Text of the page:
When it comes to designing a fiber reinforced polymer (FRP) cantilever sidewalk, there are a number of functional and load requirements one must consider. For example, will the sidewalk accommodate both bicyclists and pedestrians? Commuters or recreationists? Will daily traffic volumes be high or low? Will the sidewalk be the epicenter for viewing special events? Usage influences width, especially when you need to accommodate pedestrians and cyclists. The need for social distancing in the foreseeable future is also a variable that affects sidewalk widths. We are currently seeing rising demand for sidewalks 14 feet to 15 feet wide.
From a functional perspective, installing a sidewalk on both sides of a bridge is a better design and safer. Pedestrian traffic does not have to cross the roadway to access a single sidewalk on the other side of the bridge. (We have seen examples of going under the bridge approach to do this safely.) Two sidewalks give a bridge owner some flexibility when it comes to width. Lower traffic volumes may also make the use of two sidewalks a better fit for the structure’s capabilities.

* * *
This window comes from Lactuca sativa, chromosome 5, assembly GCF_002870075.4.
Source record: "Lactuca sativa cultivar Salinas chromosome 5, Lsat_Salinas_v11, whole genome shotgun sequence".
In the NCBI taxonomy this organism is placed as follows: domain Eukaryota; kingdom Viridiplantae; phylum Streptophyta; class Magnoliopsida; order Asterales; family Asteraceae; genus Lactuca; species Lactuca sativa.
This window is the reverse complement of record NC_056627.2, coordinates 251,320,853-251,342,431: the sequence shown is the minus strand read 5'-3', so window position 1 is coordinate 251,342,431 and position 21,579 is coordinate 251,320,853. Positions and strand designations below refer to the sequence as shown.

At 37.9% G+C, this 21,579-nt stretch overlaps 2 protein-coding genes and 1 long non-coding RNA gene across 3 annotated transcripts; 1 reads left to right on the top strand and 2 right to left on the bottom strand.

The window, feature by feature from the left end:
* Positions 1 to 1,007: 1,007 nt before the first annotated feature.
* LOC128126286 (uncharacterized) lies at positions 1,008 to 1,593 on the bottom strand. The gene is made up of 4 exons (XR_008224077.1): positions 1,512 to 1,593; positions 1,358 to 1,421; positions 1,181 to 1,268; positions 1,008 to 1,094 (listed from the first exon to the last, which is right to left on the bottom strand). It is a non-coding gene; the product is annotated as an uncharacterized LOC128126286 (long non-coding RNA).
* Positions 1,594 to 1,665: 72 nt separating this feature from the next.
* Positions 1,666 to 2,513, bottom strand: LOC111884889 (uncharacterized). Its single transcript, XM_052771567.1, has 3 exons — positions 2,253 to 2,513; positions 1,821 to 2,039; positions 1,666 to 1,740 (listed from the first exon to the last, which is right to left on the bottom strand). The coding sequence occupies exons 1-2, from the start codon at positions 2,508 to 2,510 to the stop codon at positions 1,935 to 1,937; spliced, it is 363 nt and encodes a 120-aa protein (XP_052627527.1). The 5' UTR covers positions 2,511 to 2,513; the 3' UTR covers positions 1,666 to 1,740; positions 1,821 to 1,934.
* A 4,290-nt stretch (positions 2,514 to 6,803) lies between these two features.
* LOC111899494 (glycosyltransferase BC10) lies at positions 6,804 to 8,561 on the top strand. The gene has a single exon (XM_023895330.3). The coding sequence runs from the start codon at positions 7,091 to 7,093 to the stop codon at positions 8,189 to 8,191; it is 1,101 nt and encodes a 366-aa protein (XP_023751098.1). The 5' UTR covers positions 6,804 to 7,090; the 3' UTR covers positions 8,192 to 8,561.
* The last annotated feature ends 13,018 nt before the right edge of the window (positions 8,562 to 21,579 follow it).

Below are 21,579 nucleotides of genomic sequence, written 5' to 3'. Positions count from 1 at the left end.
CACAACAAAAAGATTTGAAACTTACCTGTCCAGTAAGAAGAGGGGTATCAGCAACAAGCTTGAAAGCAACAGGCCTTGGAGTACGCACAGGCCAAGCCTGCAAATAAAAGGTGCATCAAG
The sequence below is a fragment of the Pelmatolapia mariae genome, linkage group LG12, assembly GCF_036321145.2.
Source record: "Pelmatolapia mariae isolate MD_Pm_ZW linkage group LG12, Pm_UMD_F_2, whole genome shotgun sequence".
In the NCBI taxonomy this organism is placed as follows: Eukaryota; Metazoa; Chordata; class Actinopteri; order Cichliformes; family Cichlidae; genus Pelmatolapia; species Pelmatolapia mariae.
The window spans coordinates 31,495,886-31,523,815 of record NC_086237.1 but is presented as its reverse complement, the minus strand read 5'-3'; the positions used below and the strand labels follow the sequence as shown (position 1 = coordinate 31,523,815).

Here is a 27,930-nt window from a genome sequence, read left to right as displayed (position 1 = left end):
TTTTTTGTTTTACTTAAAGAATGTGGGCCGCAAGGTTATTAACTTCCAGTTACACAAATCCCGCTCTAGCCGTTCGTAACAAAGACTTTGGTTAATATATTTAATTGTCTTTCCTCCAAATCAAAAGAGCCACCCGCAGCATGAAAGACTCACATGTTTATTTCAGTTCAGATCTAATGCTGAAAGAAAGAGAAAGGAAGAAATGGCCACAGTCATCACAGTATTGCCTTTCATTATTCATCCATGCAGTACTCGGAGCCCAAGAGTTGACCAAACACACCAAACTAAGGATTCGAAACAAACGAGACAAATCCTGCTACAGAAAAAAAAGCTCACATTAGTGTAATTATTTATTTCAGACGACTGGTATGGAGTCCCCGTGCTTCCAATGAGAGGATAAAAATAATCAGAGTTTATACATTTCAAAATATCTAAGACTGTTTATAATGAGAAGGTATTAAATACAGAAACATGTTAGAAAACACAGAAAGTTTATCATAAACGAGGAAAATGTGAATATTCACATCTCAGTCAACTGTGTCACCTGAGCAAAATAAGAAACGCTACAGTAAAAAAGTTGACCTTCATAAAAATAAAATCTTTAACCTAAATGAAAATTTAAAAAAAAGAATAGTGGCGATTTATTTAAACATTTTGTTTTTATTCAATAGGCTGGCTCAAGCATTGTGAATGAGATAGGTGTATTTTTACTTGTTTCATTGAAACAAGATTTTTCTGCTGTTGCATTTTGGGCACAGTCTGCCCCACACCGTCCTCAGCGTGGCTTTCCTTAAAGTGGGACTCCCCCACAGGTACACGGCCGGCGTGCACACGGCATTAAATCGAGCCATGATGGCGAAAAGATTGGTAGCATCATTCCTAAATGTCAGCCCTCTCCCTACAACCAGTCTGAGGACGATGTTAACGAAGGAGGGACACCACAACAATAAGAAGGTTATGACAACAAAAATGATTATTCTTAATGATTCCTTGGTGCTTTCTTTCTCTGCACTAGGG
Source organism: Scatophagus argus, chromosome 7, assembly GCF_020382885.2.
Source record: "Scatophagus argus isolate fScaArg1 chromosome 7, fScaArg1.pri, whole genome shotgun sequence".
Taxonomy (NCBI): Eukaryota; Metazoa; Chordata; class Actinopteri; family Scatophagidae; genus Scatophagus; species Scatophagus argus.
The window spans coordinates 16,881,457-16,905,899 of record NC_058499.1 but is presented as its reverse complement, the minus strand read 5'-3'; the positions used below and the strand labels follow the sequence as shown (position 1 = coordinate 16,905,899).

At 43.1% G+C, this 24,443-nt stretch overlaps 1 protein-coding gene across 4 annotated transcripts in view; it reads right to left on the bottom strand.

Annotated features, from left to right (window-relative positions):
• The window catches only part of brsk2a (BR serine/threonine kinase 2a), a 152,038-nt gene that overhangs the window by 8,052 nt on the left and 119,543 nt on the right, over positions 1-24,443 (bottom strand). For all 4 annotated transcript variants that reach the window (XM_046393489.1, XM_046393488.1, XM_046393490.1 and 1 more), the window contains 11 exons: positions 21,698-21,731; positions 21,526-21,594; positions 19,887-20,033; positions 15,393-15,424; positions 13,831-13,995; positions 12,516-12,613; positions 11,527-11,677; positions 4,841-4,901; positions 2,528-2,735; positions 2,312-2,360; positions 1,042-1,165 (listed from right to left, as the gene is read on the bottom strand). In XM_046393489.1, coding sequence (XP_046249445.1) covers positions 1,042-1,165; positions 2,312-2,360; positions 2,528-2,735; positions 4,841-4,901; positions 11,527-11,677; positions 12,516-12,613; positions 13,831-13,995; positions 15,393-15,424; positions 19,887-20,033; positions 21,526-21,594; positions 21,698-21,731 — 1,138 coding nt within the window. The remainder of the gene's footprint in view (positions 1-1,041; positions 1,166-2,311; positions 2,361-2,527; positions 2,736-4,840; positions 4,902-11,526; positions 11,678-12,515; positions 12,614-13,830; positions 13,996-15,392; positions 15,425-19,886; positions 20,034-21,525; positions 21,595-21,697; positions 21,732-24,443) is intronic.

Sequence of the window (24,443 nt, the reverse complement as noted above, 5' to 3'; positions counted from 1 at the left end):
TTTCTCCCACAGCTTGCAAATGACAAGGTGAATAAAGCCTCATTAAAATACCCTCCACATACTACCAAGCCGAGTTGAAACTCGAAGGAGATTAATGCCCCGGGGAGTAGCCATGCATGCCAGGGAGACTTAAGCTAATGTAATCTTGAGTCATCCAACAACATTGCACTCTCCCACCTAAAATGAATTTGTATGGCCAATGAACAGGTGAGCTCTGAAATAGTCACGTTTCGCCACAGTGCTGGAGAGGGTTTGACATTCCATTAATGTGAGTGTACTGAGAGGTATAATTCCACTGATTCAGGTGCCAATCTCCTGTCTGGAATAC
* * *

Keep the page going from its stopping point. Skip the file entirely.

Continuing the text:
Railing choices are typically dictated by aesthetics, function and safety. And since there are a number of railing styles available, communities can usually find one that is consistent with surrounding hardware. A railing height of 42 inches is suitable for pedestrian use while a railing height of 54 inches is preferred for bicycle use.
Surface overlay is another very important component of sidewalk aesthetics and safety. If the sidewalk is being used largely by pedestrians that means running children that might fall. You want a non-slip product that is safe, but has a surface texture that won’t be too hard on small knees. Color options add a wow factor to the sidewalk and the use of multiple colors can be used to help direct traffic flow. Composite Advantage’s (CA) FRP sidewalks use a commercial polymer aggregate system. To find out more, read our “No Slipping” blog.
We’ve established that loads are based on the width of the sidewalk which is dictated by how it will be used. The following checklist gives you some performance parameters:
- Pedestrian live load is 90 pounds per square foot for all sidewalks. This includes a sidewalk full of people watching events like fireworks.
- For sidewalks 7 feet to 10 feet wide, a maintenance vehicle [AASHTO H-5 vehicle weighing 10,000 pounds] will be required to use the sidewalk.
- Sidewalks greater than 10 feet wide must be able to accommodate an ambulance [AASHTO H-10 vehicle weighing 20,000 pounds].